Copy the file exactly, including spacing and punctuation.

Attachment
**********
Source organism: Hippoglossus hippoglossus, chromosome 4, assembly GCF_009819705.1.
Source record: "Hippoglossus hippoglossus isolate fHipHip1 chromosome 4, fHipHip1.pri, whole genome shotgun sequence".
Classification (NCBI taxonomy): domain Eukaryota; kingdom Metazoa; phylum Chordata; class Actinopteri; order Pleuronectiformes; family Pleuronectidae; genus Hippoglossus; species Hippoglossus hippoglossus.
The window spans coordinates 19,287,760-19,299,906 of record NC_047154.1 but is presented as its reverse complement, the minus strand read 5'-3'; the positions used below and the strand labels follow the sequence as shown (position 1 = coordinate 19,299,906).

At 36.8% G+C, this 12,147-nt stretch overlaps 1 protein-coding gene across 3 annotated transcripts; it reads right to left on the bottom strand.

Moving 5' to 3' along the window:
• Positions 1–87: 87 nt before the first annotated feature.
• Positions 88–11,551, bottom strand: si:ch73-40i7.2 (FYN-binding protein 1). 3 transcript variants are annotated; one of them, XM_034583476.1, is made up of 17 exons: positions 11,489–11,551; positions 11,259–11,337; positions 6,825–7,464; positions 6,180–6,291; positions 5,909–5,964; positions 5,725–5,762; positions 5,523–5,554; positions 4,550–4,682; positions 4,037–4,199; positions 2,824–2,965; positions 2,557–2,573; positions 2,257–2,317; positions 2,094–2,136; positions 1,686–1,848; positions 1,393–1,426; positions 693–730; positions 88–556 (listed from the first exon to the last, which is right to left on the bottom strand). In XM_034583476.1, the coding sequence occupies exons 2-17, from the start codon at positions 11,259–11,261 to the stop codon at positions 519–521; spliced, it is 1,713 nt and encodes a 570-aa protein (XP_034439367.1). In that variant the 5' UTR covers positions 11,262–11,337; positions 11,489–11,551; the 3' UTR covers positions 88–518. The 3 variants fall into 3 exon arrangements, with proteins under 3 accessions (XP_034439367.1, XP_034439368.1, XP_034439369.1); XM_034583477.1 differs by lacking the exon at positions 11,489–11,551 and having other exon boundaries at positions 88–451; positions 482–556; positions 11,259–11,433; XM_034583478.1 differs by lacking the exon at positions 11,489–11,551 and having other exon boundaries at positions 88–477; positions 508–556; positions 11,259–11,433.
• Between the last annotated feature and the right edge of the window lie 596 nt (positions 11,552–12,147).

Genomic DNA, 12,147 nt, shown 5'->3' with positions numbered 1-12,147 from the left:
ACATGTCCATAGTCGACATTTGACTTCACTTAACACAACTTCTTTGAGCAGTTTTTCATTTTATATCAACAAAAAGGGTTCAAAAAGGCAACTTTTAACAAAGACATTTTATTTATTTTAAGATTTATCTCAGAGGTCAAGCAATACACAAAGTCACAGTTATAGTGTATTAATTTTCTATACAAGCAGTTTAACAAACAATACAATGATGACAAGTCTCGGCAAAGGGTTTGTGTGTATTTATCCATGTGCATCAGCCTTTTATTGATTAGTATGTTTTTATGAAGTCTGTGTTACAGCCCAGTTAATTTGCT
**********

Source organism: Hippoglossus hippoglossus, chromosome 4, assembly GCF_009819705.1.
Source record: "Hippoglossus hippoglossus isolate fHipHip1 chromosome 4, fHipHip1.pri, whole genome shotgun sequence".
Classification (NCBI taxonomy): domain Eukaryota; kingdom Metazoa; phylum Chordata; class Actinopteri; order Pleuronectiformes; family Pleuronectidae; genus Hippoglossus; species Hippoglossus hippoglossus.
The window spans coordinates 19,287,760-19,299,906 of record NC_047154.1 but is presented as its reverse complement, the minus strand read 5'-3'; the positions used below and the strand labels follow the sequence as shown (position 1 = coordinate 19,299,906).

At 36.8% G+C, this 12,147-nt stretch overlaps 1 protein-coding gene across 3 annotated transcripts; it reads right to left on the bottom strand.

Moving 5' to 3' along the window:
• Positions 1–87: 87 nt before the first annotated feature.
• Positions 88–11,551, bottom strand: si:ch73-40i7.2 (FYN-binding protein 1). 3 transcript variants are annotated; one of them, XM_034583476.1, is made up of 17 exons: positions 11,489–11,551; positions 11,259–11,337; positions 6,825–7,464; positions 6,180–6,291; positions 5,909–5,964; positions 5,725–5,762; positions 5,523–5,554; positions 4,550–4,682; positions 4,037–4,199; positions 2,824–2,965; positions 2,557–2,573; positions 2,257–2,317; positions 2,094–2,136; positions 1,686–1,848; positions 1,393–1,426; positions 693–730; positions 88–556 (listed from the first exon to the last, which is right to left on the bottom strand). In XM_034583476.1, the coding sequence occupies exons 2-17, from the start codon at positions 11,259–11,261 to the stop codon at positions 519–521; spliced, it is 1,713 nt and encodes a 570-aa protein (XP_034439367.1). In that variant the 5' UTR covers positions 11,262–11,337; positions 11,489–11,551; the 3' UTR covers positions 88–518. The 3 variants fall into 3 exon arrangements, with proteins under 3 accessions (XP_034439367.1, XP_034439368.1, XP_034439369.1); XM_034583477.1 differs by lacking the exon at positions 11,489–11,551 and having other exon boundaries at positions 88–451; positions 482–556; positions 11,259–11,433; XM_034583478.1 differs by lacking the exon at positions 11,489–11,551 and having other exon boundaries at positions 88–477; positions 508–556; positions 11,259–11,433.
• Between the last annotated feature and the right edge of the window lie 596 nt (positions 11,552–12,147).

Genomic DNA, 12,147 nt, shown 5'->3' with positions numbered 1-12,147 from the left:
ACATGTCCATAGTCGACATTTGACTTCACTTAACACAACTTCTTTGAGCAGTTTTTCATTTTATATCAACAAAAAGGGTTCAAAAAGGCAACTTTTAACAAAGACATTTTATTTATTTTAAGATTTATCTCAGAGGTCAAGCAATACACAAAGTCACAGTTATAGTGTATTAATTTTCTATACAAGCAGTTTAACAAACAATACAATGATGACAAGTCTCGGCAAAGGGTTTGTGTGTATTTATCCATGTGCATCAGCCTTTTATTGATTAGTATGTTTTTATGAAGTCTGTGTTACAGCCCAGTTAATTTGCT